360 Security – Free Antivirus, Booster, Cleaner is a comprehensive Android app with tools to handle all your malware hunting, privacy and device management needs. That includes antivirus, call and SMS filtering, memory management, system clean-up, a custom lock screen, notification management, protection from insecure Wi-Fi, and antitheft features to help you find a lost or stolen device.
Most of this functionality is available for free. Or, at least, you'll pay for it by viewing ads. Lots of ads. But there's nothing you've not seen before, and if you've been able to live with other heavily ad-sponsored apps, you'll manage to do so here, too.
- Want to try 360 Security? Check out the website here
Upgrading to 360 Premium drops the ads and gets you a few bonus features: automated device cleaning, a privacy analyzer to highlight apps which might be abusing permissions, and priority support if you run into problems.
Costs are above average at £3.49 ($4.55) every three months, or a one-off £31.99 ($42) lifetime payment. If you're not quite sure it's worth the cash, a 3-day trial allows you to sample the full app before you buy.
360 Security – Free Antivirus, Booster, Cleaner installed easily and with minimal hassle. Real-time antivirus protection aims to detect and block threats as they are encountered, while the app also handles some basic device clean-up tasks on its own.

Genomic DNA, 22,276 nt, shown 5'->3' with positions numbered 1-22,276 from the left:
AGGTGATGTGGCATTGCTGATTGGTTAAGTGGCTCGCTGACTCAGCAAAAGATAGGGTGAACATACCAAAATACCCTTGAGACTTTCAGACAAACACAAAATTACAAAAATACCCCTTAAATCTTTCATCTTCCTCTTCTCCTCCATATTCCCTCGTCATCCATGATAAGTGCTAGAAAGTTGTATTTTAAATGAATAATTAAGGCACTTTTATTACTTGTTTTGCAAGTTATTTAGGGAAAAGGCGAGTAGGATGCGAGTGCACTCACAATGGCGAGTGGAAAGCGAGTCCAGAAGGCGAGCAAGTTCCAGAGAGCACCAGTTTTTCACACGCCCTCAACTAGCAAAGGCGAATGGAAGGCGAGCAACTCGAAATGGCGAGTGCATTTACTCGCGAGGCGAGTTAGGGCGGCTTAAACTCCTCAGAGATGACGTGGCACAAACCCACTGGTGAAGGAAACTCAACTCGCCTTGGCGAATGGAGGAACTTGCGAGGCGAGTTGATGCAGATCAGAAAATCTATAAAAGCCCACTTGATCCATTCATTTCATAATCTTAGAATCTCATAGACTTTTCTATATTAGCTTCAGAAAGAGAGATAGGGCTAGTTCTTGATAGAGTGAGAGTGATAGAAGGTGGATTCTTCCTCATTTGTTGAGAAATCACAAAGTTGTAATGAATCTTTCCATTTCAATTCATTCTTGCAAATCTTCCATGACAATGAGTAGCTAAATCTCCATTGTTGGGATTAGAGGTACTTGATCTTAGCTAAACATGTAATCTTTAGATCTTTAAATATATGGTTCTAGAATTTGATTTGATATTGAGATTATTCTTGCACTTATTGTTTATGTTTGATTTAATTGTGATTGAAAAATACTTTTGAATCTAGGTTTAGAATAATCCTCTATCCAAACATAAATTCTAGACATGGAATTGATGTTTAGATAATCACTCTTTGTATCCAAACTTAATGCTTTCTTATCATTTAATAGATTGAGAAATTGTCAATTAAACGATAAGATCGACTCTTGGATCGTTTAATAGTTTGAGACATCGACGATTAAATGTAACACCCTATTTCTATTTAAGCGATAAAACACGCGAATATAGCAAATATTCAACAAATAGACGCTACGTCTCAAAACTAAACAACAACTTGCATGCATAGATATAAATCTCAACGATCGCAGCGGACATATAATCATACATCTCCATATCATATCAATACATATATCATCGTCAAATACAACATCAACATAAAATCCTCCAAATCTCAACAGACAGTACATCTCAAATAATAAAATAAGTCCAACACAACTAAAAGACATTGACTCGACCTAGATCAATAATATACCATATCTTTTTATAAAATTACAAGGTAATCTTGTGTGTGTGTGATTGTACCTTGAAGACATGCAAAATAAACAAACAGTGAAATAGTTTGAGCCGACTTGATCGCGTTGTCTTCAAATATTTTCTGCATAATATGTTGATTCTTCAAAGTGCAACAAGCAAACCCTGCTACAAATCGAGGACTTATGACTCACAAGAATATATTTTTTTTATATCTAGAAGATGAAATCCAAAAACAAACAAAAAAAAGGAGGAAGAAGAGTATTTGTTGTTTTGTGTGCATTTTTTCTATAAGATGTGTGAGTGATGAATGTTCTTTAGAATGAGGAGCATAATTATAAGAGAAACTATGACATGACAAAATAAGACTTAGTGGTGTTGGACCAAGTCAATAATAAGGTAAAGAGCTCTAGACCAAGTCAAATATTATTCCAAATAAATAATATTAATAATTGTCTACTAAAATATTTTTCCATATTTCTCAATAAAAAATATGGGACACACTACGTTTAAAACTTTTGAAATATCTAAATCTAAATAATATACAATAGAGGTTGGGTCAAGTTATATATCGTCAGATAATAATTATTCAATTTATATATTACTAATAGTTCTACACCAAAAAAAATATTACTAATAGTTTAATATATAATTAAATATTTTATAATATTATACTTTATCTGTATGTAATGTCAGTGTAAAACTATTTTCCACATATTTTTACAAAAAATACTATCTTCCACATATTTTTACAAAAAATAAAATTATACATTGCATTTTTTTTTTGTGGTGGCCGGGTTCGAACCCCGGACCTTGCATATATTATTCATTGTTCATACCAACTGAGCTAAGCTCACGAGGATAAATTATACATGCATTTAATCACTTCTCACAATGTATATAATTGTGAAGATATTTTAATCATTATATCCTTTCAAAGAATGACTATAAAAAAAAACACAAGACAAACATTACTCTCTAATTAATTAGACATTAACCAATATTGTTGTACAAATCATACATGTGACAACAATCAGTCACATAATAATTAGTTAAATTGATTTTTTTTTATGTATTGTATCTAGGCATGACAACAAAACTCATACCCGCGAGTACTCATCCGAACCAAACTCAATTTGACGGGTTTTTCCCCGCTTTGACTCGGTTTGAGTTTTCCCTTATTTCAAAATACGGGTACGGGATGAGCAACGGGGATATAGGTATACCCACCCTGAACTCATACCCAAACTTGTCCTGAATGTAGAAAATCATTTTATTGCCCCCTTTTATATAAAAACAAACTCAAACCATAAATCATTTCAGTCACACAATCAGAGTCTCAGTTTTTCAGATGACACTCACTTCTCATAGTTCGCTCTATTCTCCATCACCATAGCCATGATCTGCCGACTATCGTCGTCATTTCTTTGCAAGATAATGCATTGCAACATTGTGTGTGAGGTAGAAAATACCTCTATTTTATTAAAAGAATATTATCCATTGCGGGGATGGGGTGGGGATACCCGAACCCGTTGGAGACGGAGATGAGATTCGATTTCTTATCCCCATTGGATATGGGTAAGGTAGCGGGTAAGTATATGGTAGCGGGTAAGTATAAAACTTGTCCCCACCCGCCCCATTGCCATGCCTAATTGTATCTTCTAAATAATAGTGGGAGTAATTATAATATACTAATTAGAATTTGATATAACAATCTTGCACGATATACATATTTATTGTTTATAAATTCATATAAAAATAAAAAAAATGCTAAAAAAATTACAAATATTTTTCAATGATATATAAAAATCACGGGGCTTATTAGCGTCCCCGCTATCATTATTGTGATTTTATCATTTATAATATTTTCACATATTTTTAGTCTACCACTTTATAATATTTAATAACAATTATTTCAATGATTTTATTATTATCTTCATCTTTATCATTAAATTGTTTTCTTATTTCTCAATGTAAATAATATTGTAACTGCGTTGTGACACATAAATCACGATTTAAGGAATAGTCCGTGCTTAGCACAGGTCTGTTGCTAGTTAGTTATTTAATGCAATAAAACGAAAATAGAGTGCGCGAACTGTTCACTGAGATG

After we installed 360 Security, it spent a few minutes scanning our device for junk files, eventually alerting us to 1.32GB of leftovers, and we were able to remove all of these with a tap.
360 Security's straightforward interface has four tiles representing its core features: Boost, Clean, Antivirus and Super Power Saver. Most of these are quick and easy to use, so for example tapping Boost frees up RAM, choosing Antivirus runs an on-demand antivirus scan and privacy check, while Clean gives you a more detailed breakdown of junk you can remove (caches, empty folders, useless APKs). These are all easy to use, although the full screen ads you'll get after using a feature can be annoying.
Swiping up or heading off to the Tools menu reveals a host of other functions. Some of these are more focused system clean-up and management tools (Photo Cleaner can help free space by removing duplicate, blurry or other surplus photos), but others can help you in entirely new ways (App Lock password protects individual apps to prevent snoopers accessing your details).
There's a lot of power here, and although it'll take a while, it's worth exploring every option to find out just what 360 Security can do.
360 Security comes with real-time antivirus protection enabled by default, and can check newly installed apps for danger. Built-in web filtering aims to prevent you accessing dangerous websites, although for some reason this is turned off by default.
We ran some small tests on the engine by installing F-Secure's EICAR-based AV-Test app, and attempting to view several malicious web pages. The results were poor, with 360 Security allowing us to install and launch the app, although it was flagged as malicious when we ran an on-demand antivirus scan. Web protection was even less effective, with 360 Security failing on all our test pages.
Other apps have done much better – Lookout Security and Antivirus warned us as soon as the app was installed, and blocked all the malicious pages – but as our tests are relatively small-scale, we can't draw any definitive conclusions from the results.